How Cars Got Safer: A History


From mandatory seatbelt laws to airbags, a history of car safety.

rusted classic cars

Most of us take for granted that cars have become safer over time. Many people remember the days before wearing seatbelts was required by law—not to mention the days before they were mandatory in cars. And have you ever heard somebody tell a story of infants swaddled and tucked between a car’s bench and backrest by the blanket, no car seat (or even seatbelts) in sight? So, we know that cars have gotten safer. But how much safer, and which cars? Quoted is here to tell you.

Cars have been evolving and adding safety features since the first combustion-engine automobiles were manufactured in the late 1800s. A few important safety leaps that are still making cars manufactured today safe:

  • All cars were required by law to have seatbelts in 1968, and since 1995, all passengers—adults and minors—have been required to wear them in every state (except New Hampshire)
  • Anti-lock brake systems became widespread in the 1970’s, and are now standard in almost every car on the market
  • Airbags became widespread in the 1980’s
  • Four wheel drive and all-wheel drive, which have been evolving since the turn of the 20th century, are now offered on most cars, SUVs and trucks

These safety advances, along with better structural designs and crash-tested technologies have all saved lives and made our roadways less dangerous.

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Quoted Breaks Down the Numbers:

Researchers affiliated with the Insurance Institute for Highway Safety looked at vehicle-related driver deaths over the past three decades (the presence of passengers is often unknown and difficult to track, so all numbers include the driver only). They report that, across all car types and models, there were 7,700 fewer fatalities in 2012 than there would have been if cars hadn’t improved since 1985—and this number excludes lives saved over the 27 intervening years. Researchers took driver demographics (such as sex and age) into account, as well as outside factors such as the economy, and concluded that the main reason for the reduction in driver deaths was the improved structural design of cars, as well as the addition of better safety features. The IIHS goes on to report that new safety measures in cars manufactured after 2011 have reduced vehicle-related deaths by more than a third in the last three years.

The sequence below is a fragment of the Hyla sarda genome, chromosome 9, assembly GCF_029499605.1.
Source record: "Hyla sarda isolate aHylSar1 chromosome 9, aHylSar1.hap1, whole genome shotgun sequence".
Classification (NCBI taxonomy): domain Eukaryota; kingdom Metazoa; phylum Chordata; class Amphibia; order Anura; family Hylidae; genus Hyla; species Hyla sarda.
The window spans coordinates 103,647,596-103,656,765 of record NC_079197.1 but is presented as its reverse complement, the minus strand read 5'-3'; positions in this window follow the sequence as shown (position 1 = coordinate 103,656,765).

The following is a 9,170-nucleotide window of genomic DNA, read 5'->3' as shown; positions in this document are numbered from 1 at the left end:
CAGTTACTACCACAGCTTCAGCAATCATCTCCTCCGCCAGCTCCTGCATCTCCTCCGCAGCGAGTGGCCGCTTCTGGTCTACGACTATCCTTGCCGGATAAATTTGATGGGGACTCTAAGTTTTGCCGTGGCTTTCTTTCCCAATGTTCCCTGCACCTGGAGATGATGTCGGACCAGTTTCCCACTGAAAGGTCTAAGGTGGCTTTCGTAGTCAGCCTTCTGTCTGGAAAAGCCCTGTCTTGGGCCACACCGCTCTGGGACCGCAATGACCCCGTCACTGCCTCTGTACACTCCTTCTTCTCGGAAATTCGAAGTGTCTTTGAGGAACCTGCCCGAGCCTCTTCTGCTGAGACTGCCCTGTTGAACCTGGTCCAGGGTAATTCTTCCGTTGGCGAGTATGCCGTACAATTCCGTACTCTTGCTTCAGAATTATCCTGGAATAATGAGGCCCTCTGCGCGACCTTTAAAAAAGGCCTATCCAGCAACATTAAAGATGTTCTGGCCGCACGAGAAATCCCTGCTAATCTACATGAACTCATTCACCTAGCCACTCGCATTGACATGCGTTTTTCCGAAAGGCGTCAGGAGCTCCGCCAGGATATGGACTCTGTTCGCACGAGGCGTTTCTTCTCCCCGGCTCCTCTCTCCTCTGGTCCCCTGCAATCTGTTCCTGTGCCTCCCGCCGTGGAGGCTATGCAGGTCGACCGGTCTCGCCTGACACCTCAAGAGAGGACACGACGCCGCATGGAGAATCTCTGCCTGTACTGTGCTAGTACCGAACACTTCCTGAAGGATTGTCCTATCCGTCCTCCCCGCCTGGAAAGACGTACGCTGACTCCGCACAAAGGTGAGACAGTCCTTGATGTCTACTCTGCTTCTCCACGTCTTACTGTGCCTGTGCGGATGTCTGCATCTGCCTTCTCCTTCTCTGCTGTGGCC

Better safety features in cars have reduced deaths by more than a third in the last three years.

Some more big news: as few as eight years ago, there were no car models on the road that could report a driver death rate of zero, while now, incredibly, there are nine:

  • Honda Odyssey (minivan)
  • Subaru Legacy 4WD (4-door car)
  • Honda Pilot 4WD (SUV)
  • Audi A4 4WD (luxury car)
  • Lexus RX 350 4WD (luxury car)
  • Mercedes-Benz GL-Class 4WD (luxury car)
  • Volvo XC90 4WD (luxury SUV)
  • Toyota Highlander hybrid (SUV)
  • Toyota Sequoia 4WD (SUV)

(2011, or equivalent earlier models)

The fact that two-thirds of these cars are SUVs might surprise anyone who remembers that, just a decade ago, SUVs were some of the most dangerous vehicles to drive. New anti-roll technology, called electronic stability control (ESC), as well as rollover sensors have allowed the advantages offered by SUVs to shine: their large size and weight being the most prominent. Another fact we can’t help but celebrate: three of the safest models on the road (the first three on our list) cost under 30K—and that’s brand new, 2015 dealer prices (before you haggle ‘em down to nubs). We were surprised the most expensive cars aren’t always the safest, and that many affordable cars offer the same safety protections as their higher-end counterparts.

For a wider selection of cars proven to keep you and yours out of harm’s way, check out the IIHS’s 2015 Safety Awards.

Vision Zero

As cars become safer and safer, safety advocates have the complete elimination of vehicle fatalities within their sights: borrowing from a Swedish initiative, New York City introduced its Vision Zero plan in January of last year. It’s goal? Getting the number of vehicular deaths and serious injuries down to zero. We expect more municipalities to jump on the Vision-Zero bandwagon in the future.

Safety Feature RoundUp:

Say you’re in the market for a new car, but don’t want (or cannot afford) one of the best-rated models: Quoted has some tips for finding equivalent safety features in other vehicles. We looked at the cars and models to which IIHS most recently gave their safety awards, and we found some recurring themes. Most of the top-rated cars had the following features:

  • Daytime running lights
  • Anti-lock brakes
  • Electronic stability control
  • Rollover sensors
  • Side airbags
  • Driver and front passenger knee airbags

So when you’re shopping for that new (or new-to-you) car, focus on the cup holders, paint job, and upholstery, but also be sure your prospective new whip has the latest in safety technology.